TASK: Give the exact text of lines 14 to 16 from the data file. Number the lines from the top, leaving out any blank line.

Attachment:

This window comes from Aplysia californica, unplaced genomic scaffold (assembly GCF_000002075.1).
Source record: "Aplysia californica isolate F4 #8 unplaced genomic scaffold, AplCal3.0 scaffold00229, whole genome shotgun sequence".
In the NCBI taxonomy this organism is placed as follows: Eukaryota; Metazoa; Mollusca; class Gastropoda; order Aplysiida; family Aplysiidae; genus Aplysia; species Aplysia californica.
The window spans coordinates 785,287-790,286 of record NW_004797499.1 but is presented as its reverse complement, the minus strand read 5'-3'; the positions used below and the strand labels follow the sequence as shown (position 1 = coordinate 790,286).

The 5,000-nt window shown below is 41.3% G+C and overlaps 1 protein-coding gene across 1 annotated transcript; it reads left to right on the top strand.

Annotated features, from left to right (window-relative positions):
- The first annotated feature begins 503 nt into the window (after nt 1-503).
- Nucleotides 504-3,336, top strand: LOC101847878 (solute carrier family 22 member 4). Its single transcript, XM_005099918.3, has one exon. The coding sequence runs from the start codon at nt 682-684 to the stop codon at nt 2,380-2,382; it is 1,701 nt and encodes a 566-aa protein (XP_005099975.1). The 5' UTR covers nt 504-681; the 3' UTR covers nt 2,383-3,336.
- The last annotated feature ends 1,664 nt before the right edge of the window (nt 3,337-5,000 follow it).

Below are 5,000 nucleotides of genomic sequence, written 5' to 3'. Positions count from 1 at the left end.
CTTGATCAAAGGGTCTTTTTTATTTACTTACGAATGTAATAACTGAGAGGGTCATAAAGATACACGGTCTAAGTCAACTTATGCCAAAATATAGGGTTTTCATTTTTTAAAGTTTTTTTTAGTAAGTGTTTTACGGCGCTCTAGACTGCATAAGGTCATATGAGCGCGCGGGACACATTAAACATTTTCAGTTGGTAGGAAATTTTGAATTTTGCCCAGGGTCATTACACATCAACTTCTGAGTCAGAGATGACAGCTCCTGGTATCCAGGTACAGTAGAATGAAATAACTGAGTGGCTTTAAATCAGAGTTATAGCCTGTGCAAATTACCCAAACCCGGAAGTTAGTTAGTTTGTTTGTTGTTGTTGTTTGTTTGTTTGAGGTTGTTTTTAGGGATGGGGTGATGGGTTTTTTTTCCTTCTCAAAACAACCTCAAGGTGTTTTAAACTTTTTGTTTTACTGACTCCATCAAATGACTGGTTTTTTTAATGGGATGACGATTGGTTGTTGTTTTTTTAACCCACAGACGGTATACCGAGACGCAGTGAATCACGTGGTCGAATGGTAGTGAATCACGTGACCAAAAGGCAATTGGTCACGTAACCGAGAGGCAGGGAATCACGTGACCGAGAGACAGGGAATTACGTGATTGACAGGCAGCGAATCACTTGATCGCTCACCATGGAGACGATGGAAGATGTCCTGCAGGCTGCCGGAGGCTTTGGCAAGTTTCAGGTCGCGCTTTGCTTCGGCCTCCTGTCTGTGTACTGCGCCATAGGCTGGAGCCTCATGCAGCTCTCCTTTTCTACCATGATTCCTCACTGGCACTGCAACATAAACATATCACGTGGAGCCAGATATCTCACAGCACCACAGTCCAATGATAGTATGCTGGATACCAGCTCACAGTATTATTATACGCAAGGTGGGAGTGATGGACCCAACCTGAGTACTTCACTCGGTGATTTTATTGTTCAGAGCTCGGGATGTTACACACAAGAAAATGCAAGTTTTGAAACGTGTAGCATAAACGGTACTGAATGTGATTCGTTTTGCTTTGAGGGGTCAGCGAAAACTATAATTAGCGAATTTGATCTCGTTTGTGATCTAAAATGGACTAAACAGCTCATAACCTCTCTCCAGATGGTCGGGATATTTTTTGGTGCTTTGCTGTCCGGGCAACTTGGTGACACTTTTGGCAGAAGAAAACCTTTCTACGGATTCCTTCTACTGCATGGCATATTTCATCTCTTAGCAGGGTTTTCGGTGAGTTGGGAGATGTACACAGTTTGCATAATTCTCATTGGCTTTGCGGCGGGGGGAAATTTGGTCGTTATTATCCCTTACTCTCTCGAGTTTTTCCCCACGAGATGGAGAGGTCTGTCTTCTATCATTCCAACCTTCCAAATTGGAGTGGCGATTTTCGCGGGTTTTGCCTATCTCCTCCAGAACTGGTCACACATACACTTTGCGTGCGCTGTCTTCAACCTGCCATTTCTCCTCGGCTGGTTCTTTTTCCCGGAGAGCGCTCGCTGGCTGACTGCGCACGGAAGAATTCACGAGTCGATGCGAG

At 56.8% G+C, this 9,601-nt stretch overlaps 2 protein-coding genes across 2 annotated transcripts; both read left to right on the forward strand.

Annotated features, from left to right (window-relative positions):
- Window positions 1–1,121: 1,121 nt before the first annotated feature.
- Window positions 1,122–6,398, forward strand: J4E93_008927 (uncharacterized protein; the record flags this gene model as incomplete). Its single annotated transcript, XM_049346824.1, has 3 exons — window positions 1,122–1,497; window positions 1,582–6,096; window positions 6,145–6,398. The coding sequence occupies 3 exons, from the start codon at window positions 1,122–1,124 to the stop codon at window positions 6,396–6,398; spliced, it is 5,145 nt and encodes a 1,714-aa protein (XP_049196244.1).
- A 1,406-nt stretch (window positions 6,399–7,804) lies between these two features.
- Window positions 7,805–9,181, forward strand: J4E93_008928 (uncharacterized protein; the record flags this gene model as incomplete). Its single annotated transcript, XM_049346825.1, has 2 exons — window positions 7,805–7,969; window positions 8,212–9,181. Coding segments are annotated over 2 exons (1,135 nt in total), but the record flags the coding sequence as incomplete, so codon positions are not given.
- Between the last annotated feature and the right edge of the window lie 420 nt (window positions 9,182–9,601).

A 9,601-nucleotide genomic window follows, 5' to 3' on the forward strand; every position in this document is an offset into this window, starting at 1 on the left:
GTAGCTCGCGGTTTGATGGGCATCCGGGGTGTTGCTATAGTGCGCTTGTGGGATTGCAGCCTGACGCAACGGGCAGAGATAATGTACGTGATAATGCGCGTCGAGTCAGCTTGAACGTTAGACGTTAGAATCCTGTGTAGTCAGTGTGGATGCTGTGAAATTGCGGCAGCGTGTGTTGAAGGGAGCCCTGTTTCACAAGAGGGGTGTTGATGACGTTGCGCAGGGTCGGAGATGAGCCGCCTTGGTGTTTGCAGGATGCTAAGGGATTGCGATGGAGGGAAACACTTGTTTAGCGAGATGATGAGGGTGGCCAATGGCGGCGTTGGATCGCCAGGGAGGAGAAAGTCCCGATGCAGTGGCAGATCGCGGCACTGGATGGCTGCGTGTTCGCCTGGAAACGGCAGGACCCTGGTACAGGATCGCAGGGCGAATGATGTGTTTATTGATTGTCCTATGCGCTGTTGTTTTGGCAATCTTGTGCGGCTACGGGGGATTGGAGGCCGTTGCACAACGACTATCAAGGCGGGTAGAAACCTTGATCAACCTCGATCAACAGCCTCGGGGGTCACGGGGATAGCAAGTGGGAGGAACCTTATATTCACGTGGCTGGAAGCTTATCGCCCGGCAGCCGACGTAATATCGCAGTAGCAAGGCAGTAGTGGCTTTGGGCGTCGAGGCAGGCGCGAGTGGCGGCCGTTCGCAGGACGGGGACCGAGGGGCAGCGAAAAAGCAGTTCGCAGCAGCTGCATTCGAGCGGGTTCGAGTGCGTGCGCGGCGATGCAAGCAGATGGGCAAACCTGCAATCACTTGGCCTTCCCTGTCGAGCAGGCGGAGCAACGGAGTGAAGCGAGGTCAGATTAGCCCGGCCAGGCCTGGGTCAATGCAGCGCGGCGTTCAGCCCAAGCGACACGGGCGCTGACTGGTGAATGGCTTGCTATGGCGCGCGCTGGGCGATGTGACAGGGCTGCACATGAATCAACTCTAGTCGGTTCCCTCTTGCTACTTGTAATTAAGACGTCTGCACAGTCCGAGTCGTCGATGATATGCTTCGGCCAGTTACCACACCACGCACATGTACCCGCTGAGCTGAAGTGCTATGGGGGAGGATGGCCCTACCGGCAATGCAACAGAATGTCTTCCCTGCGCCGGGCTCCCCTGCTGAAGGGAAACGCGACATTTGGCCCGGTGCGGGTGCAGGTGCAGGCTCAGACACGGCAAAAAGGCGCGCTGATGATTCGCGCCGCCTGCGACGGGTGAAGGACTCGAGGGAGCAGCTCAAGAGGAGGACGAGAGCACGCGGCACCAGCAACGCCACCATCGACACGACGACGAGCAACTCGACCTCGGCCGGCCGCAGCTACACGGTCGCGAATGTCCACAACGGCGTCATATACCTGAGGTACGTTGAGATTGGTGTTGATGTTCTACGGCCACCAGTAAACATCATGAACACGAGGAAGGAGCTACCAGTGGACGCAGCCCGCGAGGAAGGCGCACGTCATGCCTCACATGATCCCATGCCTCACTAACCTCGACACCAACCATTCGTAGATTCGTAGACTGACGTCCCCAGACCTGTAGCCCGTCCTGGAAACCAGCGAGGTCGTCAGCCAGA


- Window positions 1–1,121: 1,121 nt before the first annotated feature.
- Window positions 1,122–6,398, forward strand: J4E93_008927 (uncharacterized protein; the record flags this gene model as incomplete). Its single annotated transcript, XM_049346824.1, has 3 exons — window positions 1,122–1,497; window positions 1,582–6,096; window positions 6,145–6,398. The coding sequence occupies 3 exons, from the start codon at window positions 1,122–1,124 to the stop codon at window positions 6,396–6,398; spliced, it is 5,145 nt and encodes a 1,714-aa protein (XP_049196244.1).
- A 1,406-nt stretch (window positions 6,399–7,804) lies between these two features.